A quality control agent examining 2013 American Silver Eagle silver coins at a facility in West Point, New York. Photo by Reuters
The price of silver, which had a lacklustre 2018, could see a recovery this year. However, several headwinds and tailwinds threaten to impact its performance.
Silver had been relatively stable over the last few years. From early 2017 to the middle of last year, it hovered between US$16.79 and US$17.09 per oz.
But from June 2018, the price started to fall. It finally found support at the US$14.06 mark in September. Prices have recovered only slightly since. The metal was trading at US$15.77 per oz on Jan 29.
A slew of internal and external factors, including a multi-year drop in supply and investor sentiment turning against the metal, could impact silver prices this year. Taken as a whole, these factors could see prices trend upwards, but rising prices may result in more volatility for the precious metal.
Mike McGlone, senior commodity strategist at Bloomberg Intelligence, tells Personal Wealth that although silver is set for another potentially significant bottom, the commodity could recover and hold above its 50-week mean for the first time in six years. “Silver has been uniquely, historically, stable the past few years, which is unlikely to last. I expect volatility to increase with higher prices. Volatility is always mean-reverting. It has limited downside in silver, as do prices,” he says.
McGlone says silver prices have found support since the low of about US$14 between September and the middle of December last year — a “last gasp” from the bear market — and expects the recovery to continue.
According to a separate note he authored early last month, silver looks poised to move above a key resistance level that has held the market in check for three years. “A primary companion of higher silver prices — a weakening US dollar — is likely to join the recovery of gold and industrial-metal prices,” said McGlone.
“Since silver’s nadir in December 2015, rallies have been checked by the 50-month average. This level, about US$16.35 per oz, is the initial resistance versus a Jan 8 price of US$15.65. Silver was poised to breach the 50-month average last year, until the trade-weighted US dollar [index] rallied to a 16-year high.”
To this end, he cautioned against a recovery in the US dollar, which he said would thwart silver’s recovery. “A continued rally in the US dollar is [silver’s] primary headwind. That said, we expect the trade-weighted broad dollar measure to have peaked. So, expect this to be a tailwind,” McGlone said in the note.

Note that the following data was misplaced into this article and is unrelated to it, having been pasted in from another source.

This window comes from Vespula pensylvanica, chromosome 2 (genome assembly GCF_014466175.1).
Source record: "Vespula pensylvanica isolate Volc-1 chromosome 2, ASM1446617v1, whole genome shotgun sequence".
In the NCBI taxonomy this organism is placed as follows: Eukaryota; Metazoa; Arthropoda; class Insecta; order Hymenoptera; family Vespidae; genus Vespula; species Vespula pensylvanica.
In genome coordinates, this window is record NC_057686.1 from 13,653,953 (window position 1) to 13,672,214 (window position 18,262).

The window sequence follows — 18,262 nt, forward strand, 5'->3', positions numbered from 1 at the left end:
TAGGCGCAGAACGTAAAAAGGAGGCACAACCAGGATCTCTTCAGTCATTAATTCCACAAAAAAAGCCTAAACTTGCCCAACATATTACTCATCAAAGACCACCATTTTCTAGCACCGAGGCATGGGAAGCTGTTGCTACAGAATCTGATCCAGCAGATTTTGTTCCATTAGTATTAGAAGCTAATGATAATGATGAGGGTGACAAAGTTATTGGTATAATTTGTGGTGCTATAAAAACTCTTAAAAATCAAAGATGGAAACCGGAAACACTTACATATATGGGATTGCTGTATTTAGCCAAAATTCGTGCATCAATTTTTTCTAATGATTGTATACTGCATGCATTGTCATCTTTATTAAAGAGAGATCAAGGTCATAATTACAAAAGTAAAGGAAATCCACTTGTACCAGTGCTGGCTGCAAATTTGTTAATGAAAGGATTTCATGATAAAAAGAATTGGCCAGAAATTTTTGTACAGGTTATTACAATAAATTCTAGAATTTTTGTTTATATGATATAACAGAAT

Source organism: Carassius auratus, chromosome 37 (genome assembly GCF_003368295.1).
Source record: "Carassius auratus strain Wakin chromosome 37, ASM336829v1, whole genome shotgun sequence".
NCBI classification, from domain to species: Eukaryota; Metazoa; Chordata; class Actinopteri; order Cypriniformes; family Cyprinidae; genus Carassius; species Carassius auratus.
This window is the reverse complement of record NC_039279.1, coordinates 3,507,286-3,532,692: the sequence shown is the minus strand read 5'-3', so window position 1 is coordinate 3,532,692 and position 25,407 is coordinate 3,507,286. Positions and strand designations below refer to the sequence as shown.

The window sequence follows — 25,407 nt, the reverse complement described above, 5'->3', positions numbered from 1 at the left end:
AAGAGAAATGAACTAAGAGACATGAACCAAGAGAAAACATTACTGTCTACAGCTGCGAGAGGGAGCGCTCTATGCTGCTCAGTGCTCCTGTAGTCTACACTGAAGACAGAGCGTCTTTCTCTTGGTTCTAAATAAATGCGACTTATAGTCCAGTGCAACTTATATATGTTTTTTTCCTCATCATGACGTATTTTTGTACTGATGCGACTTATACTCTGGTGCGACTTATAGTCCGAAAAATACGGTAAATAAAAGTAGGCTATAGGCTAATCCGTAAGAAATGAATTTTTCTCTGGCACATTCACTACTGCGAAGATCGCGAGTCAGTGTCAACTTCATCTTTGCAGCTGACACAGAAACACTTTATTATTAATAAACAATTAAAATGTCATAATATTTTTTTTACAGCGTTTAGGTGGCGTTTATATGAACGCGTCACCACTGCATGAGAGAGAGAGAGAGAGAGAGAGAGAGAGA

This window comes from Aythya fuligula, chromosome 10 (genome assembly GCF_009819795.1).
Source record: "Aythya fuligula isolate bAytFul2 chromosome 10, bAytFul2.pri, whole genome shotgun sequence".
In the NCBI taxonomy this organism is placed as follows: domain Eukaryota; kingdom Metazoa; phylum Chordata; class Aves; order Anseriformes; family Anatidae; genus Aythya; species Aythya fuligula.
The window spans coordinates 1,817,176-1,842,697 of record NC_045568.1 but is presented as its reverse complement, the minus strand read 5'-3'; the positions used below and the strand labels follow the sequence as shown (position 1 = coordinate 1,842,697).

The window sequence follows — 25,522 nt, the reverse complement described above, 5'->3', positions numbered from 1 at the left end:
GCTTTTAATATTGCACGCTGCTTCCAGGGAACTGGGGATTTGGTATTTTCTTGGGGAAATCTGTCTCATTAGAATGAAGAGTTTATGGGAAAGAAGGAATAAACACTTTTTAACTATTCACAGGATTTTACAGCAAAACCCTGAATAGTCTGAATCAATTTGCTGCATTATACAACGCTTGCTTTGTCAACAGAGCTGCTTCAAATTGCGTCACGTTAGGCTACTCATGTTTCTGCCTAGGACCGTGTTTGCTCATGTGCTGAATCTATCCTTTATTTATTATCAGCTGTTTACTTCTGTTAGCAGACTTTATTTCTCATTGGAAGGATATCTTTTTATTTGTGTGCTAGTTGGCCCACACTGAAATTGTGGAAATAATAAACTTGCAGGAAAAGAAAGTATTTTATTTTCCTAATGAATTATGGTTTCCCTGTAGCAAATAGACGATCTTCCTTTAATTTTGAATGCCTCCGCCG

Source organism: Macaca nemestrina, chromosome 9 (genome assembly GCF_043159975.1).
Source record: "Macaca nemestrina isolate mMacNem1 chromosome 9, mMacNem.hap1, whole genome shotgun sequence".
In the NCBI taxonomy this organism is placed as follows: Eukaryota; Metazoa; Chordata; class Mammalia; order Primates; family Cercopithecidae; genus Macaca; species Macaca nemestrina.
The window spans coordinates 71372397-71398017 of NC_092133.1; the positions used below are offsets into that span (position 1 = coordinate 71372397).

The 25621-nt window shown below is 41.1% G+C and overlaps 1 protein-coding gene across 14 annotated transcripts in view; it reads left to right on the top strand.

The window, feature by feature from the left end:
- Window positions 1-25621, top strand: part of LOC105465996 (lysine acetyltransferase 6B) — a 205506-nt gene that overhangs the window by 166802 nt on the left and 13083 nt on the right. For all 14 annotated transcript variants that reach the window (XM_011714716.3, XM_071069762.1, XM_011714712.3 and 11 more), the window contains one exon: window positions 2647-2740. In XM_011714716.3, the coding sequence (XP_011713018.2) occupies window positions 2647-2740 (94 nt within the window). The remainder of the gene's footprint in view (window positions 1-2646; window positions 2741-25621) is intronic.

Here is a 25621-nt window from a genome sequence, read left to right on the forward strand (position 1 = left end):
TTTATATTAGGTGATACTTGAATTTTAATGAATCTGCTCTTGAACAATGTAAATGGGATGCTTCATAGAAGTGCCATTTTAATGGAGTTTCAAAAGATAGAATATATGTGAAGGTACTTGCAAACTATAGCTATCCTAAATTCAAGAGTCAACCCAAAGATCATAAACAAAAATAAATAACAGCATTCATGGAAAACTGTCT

Another headwind would be the price of gold, he tells Personal Wealth. “We expect gold to break out of the recent, very narrow, caged range higher. This, along with increased US stock market volatility and a peaking of the US dollar [will negatively affect silver prices].”
A severe global economic slowdown would be a primary headwind, although McGlone thinks this is unlikely for 2019.
Other analysts told Bloomberg last month that silver was getting hit on two fronts, as investors were put off by its status as both a safe-haven and an industrial commodity. Additionally, optimism over ongoing US-China trade talks have boosted equities somewhat. This curbed the demand for safe-haven assets. Also, caution over the broader economic outlook has put downward pressure on silver prices.
A multi-year supply shortage could play a decisive role in boosting silver prices in 2019. According to a recent Bloomberg survey of 11 traders and analysts, with miners avoiding new projects amid the global uncertainty, prices could go as high as US$17.50 per oz, up from US$15.36 as at Jan 29.
Robin Bhar, a London-based analyst at Societe Generale SA, told Bloomberg that 26,000 tons of silver is expected to be produced this year — the lowest supply since 2013. This means the global demand for the metal will top supply for a seventh consecutive year.
Singapore Precious Metals Exchange senior vice-president of investments Chris Gan advises investors to look elsewhere for gains this year. “If an investor really wanted to use precious metals as a hedge against inflation or any kind of market uncertainty, his first port of call would be gold, and only then silver, which tends to get attention only during the highs of the bull market,” he says.
“Gold is obviously far more expensive to buy than silver. In that sense, the price of gold protects it against speculation, whereas silver tends to be much cheaper and far more volatile. These traits tend to attract speculators.
“But even so, if you look at the way the stock markets are performing, why would an investor buy silver when there are opportunities to buy certain equities at huge discounts right now?”